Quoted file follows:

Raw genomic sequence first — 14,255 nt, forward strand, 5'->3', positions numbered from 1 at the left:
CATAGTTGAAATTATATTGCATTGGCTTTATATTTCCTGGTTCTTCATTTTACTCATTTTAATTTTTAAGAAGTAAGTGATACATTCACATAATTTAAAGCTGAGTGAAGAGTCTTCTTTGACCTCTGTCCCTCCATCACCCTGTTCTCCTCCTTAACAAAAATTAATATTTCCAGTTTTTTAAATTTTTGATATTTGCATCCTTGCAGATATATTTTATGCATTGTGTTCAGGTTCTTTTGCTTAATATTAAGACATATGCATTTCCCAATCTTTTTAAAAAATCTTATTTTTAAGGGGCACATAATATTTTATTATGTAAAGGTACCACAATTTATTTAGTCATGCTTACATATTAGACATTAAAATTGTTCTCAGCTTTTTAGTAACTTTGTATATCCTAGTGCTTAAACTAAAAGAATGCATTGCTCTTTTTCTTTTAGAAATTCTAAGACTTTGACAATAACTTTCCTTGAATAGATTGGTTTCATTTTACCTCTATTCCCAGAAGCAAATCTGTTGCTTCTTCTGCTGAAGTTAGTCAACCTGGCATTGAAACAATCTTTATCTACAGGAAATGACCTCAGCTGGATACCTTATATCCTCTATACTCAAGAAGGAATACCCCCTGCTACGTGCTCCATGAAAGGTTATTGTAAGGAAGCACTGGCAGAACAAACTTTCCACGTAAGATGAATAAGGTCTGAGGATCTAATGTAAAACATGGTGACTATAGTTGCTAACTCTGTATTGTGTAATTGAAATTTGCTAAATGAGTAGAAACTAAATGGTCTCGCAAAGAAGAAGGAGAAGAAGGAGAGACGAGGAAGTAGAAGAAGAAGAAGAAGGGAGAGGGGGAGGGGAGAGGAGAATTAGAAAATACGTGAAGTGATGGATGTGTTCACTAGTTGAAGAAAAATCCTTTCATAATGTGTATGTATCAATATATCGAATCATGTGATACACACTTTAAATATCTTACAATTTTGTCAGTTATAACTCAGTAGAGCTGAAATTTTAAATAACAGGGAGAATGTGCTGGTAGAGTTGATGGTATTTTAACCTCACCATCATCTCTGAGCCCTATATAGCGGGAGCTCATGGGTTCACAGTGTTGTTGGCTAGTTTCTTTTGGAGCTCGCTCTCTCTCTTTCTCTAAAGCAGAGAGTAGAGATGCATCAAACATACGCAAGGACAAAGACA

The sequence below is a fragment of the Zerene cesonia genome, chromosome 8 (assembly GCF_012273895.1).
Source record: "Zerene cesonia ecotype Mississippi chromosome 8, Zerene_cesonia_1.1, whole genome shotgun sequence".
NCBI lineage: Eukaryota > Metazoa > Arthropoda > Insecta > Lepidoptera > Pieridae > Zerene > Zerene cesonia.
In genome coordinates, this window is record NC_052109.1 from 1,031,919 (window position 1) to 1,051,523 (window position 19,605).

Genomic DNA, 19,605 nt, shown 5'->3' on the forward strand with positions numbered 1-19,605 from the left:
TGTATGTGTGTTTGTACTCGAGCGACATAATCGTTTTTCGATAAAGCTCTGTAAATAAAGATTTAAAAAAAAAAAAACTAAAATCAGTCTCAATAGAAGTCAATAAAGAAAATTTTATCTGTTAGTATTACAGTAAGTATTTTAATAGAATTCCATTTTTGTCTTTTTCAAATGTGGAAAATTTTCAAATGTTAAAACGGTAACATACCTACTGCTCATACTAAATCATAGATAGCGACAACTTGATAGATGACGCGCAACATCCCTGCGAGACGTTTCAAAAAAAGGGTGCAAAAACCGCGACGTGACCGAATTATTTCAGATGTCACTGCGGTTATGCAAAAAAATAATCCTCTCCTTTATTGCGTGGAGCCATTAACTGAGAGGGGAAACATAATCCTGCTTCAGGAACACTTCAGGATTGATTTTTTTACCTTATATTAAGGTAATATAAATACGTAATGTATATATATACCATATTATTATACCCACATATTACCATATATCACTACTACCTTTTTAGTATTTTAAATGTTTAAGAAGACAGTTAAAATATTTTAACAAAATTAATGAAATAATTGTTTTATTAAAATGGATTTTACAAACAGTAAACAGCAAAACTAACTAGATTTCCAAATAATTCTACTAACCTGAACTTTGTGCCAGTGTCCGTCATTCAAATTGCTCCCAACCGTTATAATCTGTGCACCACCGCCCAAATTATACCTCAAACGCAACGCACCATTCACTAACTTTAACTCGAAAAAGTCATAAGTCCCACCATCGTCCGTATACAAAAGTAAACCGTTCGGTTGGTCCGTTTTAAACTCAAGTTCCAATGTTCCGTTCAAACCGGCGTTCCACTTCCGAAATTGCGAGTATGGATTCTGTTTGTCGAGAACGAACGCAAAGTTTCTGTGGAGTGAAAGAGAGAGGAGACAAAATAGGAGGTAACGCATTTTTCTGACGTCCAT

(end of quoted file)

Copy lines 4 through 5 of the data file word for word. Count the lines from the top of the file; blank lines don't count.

Source record: "Zerene cesonia ecotype Mississippi chromosome 8, Zerene_cesonia_1.1, whole genome shotgun sequence".
NCBI lineage: Eukaryota > Metazoa > Arthropoda > Insecta > Lepidoptera > Pieridae > Zerene > Zerene cesonia.